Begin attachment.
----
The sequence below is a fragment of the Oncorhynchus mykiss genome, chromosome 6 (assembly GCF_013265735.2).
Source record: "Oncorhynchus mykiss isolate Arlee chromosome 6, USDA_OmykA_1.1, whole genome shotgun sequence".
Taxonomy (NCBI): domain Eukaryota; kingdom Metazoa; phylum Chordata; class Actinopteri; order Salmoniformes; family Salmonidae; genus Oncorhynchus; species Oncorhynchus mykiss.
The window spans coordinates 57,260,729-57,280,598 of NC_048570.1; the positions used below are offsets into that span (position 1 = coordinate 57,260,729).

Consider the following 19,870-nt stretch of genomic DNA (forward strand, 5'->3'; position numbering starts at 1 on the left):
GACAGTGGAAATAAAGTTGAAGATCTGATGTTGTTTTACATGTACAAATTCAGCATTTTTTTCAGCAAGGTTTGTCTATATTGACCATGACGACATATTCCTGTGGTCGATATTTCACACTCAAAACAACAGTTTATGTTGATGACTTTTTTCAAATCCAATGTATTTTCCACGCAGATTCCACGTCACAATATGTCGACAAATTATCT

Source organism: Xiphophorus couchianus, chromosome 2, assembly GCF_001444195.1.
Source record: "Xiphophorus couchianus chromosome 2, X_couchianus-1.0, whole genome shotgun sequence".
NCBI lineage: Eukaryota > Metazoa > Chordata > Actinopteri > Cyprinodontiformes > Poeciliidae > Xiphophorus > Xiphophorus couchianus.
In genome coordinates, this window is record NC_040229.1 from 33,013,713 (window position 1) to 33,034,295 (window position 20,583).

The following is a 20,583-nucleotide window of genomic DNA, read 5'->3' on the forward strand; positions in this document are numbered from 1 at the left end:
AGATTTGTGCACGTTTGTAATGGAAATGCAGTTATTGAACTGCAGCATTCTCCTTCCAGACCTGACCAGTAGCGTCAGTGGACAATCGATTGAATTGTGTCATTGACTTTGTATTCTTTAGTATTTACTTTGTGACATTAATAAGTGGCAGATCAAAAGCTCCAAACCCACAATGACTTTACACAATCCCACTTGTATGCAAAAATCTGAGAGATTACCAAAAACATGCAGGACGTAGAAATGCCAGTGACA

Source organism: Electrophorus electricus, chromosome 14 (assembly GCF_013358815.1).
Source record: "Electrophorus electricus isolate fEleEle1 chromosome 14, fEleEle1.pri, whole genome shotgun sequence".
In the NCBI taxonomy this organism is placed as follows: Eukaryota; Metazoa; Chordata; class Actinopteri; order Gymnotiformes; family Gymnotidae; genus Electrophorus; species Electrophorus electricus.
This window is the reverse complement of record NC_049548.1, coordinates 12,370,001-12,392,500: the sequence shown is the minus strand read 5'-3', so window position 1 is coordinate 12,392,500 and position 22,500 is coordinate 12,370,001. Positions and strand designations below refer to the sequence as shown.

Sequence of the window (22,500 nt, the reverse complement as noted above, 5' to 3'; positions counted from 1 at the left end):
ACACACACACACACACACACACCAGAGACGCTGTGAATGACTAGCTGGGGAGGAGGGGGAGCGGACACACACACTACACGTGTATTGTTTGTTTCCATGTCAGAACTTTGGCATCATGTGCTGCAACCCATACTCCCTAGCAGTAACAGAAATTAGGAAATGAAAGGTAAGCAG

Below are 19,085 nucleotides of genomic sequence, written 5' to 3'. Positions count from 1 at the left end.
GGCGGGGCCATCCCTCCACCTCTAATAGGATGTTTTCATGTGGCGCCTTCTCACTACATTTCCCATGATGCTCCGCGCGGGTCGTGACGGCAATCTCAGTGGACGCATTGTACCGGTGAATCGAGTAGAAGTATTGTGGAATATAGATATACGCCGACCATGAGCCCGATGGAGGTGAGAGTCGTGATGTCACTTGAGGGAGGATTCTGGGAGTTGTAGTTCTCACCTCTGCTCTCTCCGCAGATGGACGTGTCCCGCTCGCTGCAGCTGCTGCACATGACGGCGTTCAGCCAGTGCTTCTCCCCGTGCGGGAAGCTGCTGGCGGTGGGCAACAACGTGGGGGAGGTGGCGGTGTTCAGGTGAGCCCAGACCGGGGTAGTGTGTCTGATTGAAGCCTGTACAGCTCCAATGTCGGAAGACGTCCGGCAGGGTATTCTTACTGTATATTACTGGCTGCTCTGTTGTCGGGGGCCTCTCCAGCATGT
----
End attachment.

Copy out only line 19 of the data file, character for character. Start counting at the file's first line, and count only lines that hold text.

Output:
Below are 19,085 nucleotides of genomic sequence, written 5' to 3'. Positions count from 1 at the left end.